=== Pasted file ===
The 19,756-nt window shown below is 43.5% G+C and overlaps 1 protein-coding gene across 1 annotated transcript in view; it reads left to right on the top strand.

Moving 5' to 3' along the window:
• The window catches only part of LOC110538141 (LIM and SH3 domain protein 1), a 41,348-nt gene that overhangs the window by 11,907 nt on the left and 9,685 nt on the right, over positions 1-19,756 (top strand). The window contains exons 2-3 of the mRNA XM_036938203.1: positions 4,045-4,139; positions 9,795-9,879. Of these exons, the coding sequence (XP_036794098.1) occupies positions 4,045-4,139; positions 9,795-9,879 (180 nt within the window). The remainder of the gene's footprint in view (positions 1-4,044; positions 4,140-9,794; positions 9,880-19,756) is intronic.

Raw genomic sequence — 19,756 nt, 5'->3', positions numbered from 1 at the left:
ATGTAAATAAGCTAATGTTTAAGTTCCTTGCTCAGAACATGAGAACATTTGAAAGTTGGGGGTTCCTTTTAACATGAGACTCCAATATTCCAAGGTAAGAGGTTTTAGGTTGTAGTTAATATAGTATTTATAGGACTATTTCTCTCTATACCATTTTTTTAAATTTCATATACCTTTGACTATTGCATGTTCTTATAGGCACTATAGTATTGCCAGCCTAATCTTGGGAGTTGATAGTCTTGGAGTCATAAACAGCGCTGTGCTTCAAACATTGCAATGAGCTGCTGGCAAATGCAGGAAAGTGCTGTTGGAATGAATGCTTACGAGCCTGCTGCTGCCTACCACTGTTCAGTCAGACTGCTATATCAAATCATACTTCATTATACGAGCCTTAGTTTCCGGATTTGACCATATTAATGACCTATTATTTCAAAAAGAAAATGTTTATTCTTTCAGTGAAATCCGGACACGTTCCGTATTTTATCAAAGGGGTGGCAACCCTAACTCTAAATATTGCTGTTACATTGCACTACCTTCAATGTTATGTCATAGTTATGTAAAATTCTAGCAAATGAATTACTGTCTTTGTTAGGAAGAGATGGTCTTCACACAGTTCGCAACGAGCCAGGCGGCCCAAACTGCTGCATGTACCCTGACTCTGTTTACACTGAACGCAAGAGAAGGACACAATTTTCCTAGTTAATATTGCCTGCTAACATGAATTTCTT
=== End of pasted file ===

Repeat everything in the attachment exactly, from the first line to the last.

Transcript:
The 19,756-nt window shown below is 43.5% G+C and overlaps 1 protein-coding gene across 1 annotated transcript in view; it reads left to right on the top strand.

Moving 5' to 3' along the window:
• The window catches only part of LOC110538141 (LIM and SH3 domain protein 1), a 41,348-nt gene that overhangs the window by 11,907 nt on the left and 9,685 nt on the right, over positions 1-19,756 (top strand). The window contains exons 2-3 of the mRNA XM_036938203.1: positions 4,045-4,139; positions 9,795-9,879. Of these exons, the coding sequence (XP_036794098.1) occupies positions 4,045-4,139; positions 9,795-9,879 (180 nt within the window). The remainder of the gene's footprint in view (positions 1-4,044; positions 4,140-9,794; positions 9,880-19,756) is intronic.

Raw genomic sequence — 19,756 nt, 5'->3', positions numbered from 1 at the left:
ATGTAAATAAGCTAATGTTTAAGTTCCTTGCTCAGAACATGAGAACATTTGAAAGTTGGGGGTTCCTTTTAACATGAGACTCCAATATTCCAAGGTAAGAGGTTTTAGGTTGTAGTTAATATAGTATTTATAGGACTATTTCTCTCTATACCATTTTTTTAAATTTCATATACCTTTGACTATTGCATGTTCTTATAGGCACTATAGTATTGCCAGCCTAATCTTGGGAGTTGATAGTCTTGGAGTCATAAACAGCGCTGTGCTTCAAACATTGCAATGAGCTGCTGGCAAATGCAGGAAAGTGCTGTTGGAATGAATGCTTACGAGCCTGCTGCTGCCTACCACTGTTCAGTCAGACTGCTATATCAAATCATACTTCATTATACGAGCCTTAGTTTCCGGATTTGACCATATTAATGACCTATTATTTCAAAAAGAAAATGTTTATTCTTTCAGTGAAATCCGGACACGTTCCGTATTTTATCAAAGGGGTGGCAACCCTAACTCTAAATATTGCTGTTACATTGCACTACCTTCAATGTTATGTCATAGTTATGTAAAATTCTAGCAAATGAATTACTGTCTTTGTTAGGAAGAGATGGTCTTCACACAGTTCGCAACGAGCCAGGCGGCCCAAACTGCTGCATGTACCCTGACTCTGTTTACACTGAACGCAAGAGAAGGACACAATTTTCCTAGTTAATATTGCCTGCTAACATGAATTTCTT